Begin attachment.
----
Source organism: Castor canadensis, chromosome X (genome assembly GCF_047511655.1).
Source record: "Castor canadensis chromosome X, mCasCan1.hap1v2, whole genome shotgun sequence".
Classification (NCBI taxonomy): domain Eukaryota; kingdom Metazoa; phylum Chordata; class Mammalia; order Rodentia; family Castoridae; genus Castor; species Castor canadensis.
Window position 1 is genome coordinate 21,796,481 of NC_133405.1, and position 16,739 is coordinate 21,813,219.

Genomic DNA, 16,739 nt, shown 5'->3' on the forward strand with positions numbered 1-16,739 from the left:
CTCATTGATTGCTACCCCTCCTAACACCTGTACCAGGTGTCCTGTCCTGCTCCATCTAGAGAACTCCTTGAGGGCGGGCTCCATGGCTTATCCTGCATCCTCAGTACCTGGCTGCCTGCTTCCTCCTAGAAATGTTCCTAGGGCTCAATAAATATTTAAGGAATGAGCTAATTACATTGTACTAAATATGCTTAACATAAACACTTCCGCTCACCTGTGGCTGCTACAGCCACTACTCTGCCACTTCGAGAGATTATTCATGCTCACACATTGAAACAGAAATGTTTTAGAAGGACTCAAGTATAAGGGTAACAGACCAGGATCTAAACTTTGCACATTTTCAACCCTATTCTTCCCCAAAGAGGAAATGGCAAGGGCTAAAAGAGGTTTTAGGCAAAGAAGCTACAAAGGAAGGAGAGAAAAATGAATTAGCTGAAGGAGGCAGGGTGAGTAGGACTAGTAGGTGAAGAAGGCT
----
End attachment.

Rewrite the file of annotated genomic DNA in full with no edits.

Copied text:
Source organism: Castor canadensis, chromosome X (genome assembly GCF_047511655.1).
Source record: "Castor canadensis chromosome X, mCasCan1.hap1v2, whole genome shotgun sequence".
Classification (NCBI taxonomy): domain Eukaryota; kingdom Metazoa; phylum Chordata; class Mammalia; order Rodentia; family Castoridae; genus Castor; species Castor canadensis.
Window position 1 is genome coordinate 21,796,481 of NC_133405.1, and position 16,739 is coordinate 21,813,219.

Genomic DNA, 16,739 nt, shown 5'->3' on the forward strand with positions numbered 1-16,739 from the left:
CTCATTGATTGCTACCCCTCCTAACACCTGTACCAGGTGTCCTGTCCTGCTCCATCTAGAGAACTCCTTGAGGGCGGGCTCCATGGCTTATCCTGCATCCTCAGTACCTGGCTGCCTGCTTCCTCCTAGAAATGTTCCTAGGGCTCAATAAATATTTAAGGAATGAGCTAATTACATTGTACTAAATATGCTTAACATAAACACTTCCGCTCACCTGTGGCTGCTACAGCCACTACTCTGCCACTTCGAGAGATTATTCATGCTCACACATTGAAACAGAAATGTTTTAGAAGGACTCAAGTATAAGGGTAACAGACCAGGATCTAAACTTTGCACATTTTCAACCCTATTCTTCCCCAAAGAGGAAATGGCAAGGGCTAAAAGAGGTTTTAGGCAAAGAAGCTACAAAGGAAGGAGAGAAAAATGAATTAGCTGAAGGAGGCAGGGTGAGTAGGACTAGTAGGTGAAGAAGGCT